Without an incident report, though, Piatkowski said there is not a lot for Student Life to go on. As Title IX legislation evolves, he said, colleges may be able to launch investigations of their own without a complaint report. Until then, information must be delivered to them.

“The college can only address what we know about,” Piatkowski said. Sig Ep’s National Bylaws do not make it immune to Canisius’ laws.

News of the racial incident also did not reach the ears of several officers in Sig Ep’s National Chapter until after the trial. This includes District Governor David Roman, who said in an email Tuesday that he only became aware of the investigation from Lieutenant Governor Robert Mead-Colegrove.

Mead-Colegrove himself told The Griffin that he learned of the incident through a contact that he had at Canisius. Neither he nor Roman were involved in any way in the investigation.

What exactly transpired at the off-campus event remains known only to those that were directly involved, with the exception of Sig Ep’s chapter counselor, Raymond Georges, who was present at the fraternity’s expulsion hearings.

Georges, who graduated from Canisius in 2013 and was a member of the fraternity, was on vacation at the time of publication and was unavailable for comment, according to a spokesperson for Sigma Phi Epsilon. He is the only one outside the active members of the fraternity with knowledge of what happened.

The Griffin reported on April 5 that five students had been punished in total for a “racist remark” that was made at a party, according to Westhoven, leading to a hearing by members of the fraternity and subsequent expulsion.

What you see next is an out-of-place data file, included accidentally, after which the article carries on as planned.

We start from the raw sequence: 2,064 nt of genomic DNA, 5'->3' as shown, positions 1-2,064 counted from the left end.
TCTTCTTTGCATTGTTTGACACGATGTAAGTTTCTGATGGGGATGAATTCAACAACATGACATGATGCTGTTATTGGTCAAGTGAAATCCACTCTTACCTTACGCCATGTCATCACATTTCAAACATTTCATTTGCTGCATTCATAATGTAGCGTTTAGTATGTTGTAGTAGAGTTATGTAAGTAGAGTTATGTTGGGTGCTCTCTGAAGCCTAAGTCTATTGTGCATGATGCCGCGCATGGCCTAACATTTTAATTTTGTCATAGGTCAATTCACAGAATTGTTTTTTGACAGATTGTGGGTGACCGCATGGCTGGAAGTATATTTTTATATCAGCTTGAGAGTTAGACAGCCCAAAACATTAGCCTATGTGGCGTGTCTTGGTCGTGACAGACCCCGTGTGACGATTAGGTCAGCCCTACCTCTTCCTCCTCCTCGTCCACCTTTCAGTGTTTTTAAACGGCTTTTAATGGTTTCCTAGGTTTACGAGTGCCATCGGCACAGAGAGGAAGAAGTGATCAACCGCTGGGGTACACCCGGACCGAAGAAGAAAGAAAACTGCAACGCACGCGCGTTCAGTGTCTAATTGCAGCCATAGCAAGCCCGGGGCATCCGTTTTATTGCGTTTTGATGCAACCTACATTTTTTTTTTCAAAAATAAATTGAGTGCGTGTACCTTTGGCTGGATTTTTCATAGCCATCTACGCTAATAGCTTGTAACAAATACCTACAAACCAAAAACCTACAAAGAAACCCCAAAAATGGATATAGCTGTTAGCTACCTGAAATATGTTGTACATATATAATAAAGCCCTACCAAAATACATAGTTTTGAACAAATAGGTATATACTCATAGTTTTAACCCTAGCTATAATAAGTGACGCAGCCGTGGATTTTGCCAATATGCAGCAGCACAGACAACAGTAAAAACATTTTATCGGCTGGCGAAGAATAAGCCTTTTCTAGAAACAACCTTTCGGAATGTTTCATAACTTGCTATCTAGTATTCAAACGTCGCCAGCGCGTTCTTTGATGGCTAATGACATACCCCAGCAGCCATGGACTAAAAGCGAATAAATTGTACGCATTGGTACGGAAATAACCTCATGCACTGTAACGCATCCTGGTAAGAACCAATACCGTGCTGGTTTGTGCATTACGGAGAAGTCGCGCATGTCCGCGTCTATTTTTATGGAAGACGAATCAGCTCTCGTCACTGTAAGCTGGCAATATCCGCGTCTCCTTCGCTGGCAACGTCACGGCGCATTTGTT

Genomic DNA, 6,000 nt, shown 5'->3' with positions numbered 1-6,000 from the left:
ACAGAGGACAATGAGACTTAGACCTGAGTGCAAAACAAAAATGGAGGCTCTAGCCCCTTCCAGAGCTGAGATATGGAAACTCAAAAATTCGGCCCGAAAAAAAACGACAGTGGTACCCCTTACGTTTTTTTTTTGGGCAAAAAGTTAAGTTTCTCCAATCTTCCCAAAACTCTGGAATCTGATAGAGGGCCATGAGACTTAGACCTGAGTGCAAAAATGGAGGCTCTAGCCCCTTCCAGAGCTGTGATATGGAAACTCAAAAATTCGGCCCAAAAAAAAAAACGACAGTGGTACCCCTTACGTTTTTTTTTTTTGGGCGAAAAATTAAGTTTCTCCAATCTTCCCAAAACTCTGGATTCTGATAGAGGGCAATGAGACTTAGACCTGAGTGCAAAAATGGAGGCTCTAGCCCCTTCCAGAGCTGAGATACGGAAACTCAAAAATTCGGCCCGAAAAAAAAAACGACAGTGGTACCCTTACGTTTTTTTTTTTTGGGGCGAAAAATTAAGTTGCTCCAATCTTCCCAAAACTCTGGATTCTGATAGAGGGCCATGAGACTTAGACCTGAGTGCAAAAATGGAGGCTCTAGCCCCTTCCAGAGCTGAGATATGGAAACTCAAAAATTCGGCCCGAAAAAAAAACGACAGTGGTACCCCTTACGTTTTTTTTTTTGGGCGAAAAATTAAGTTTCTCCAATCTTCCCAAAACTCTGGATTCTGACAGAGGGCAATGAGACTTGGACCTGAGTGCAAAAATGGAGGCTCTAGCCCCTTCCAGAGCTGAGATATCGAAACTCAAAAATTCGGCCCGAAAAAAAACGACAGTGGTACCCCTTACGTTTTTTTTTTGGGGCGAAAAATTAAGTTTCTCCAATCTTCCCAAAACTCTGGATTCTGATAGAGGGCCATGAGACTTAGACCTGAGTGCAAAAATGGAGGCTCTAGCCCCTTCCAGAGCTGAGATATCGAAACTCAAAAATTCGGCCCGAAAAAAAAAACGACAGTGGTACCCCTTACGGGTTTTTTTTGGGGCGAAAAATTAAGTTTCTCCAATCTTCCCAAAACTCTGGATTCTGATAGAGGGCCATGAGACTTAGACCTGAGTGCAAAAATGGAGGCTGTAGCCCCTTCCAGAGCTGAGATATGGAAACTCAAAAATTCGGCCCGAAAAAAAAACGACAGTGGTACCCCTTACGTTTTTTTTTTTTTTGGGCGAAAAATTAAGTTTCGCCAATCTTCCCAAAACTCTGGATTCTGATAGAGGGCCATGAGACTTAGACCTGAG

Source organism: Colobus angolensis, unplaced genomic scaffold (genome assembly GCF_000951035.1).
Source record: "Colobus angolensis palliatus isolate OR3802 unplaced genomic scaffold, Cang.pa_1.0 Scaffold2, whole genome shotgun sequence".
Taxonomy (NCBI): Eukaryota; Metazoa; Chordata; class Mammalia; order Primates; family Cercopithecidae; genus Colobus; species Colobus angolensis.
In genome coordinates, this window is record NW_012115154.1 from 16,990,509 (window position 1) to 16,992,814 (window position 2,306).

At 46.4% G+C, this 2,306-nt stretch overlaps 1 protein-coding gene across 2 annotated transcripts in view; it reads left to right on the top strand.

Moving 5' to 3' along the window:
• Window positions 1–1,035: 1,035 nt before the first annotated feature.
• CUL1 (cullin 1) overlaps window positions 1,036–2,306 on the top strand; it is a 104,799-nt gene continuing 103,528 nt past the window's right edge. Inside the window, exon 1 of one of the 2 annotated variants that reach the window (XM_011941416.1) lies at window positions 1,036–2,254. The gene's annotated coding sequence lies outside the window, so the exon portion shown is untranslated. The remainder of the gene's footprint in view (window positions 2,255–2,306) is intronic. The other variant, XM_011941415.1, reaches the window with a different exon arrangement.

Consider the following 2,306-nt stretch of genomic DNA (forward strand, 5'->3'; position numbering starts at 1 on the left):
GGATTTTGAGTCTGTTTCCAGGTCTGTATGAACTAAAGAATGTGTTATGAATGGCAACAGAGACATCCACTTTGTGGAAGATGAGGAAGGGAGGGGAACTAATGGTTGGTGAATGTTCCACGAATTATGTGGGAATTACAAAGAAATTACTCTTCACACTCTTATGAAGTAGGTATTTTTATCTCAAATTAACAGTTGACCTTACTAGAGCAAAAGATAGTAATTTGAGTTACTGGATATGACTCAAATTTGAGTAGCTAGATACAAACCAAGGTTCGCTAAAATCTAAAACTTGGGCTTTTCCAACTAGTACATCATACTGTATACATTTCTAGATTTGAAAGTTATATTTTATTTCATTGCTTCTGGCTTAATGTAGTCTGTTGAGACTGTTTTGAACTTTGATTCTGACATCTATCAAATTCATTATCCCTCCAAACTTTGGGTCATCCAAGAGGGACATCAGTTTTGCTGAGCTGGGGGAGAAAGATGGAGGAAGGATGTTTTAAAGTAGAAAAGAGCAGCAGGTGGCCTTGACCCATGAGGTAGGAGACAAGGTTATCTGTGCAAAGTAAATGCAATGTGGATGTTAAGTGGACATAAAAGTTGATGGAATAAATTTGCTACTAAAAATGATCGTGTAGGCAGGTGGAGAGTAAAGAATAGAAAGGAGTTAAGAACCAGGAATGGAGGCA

The two students that were expelled from the fraternity appealed the decision, he said, but were not reinstated.

UPDATE: Statement from Sigma Phi Epsilon:
Sigma Phi Epsilon’s Standards Board process allows each chapter to hold members accountable when their actions do not align with the organization’s principles and membership obligations. The chapter at Canisius did just that, and they followed the process as SigEp’s Bylaws outline it. The chapter worked with one of its key volunteer advisors throughout the process and were in contact with SigEp national fraternity staff. 

Nolan Hopkins and Emyle Watkins also contributed reporting to this story.


  1. Bud Richey says:

    Good for the students for acting in a courageous manner to hold members accountable.

  2. So this chapter had members who made offensive comments at an off campus event and decided to expel those members for their behavior. What reason would this organization have to involve the school? Did the expelled members break any school rules? Does your school require students or student organizations to report this kind of behavior? It seems to me that this fraternity chapter held their members accountable. Not only did they do it without the urging of their host campus, but they did it without fanfare or drawing negative attention to greek life.

  3. Reblogged this on Emyle Watkins.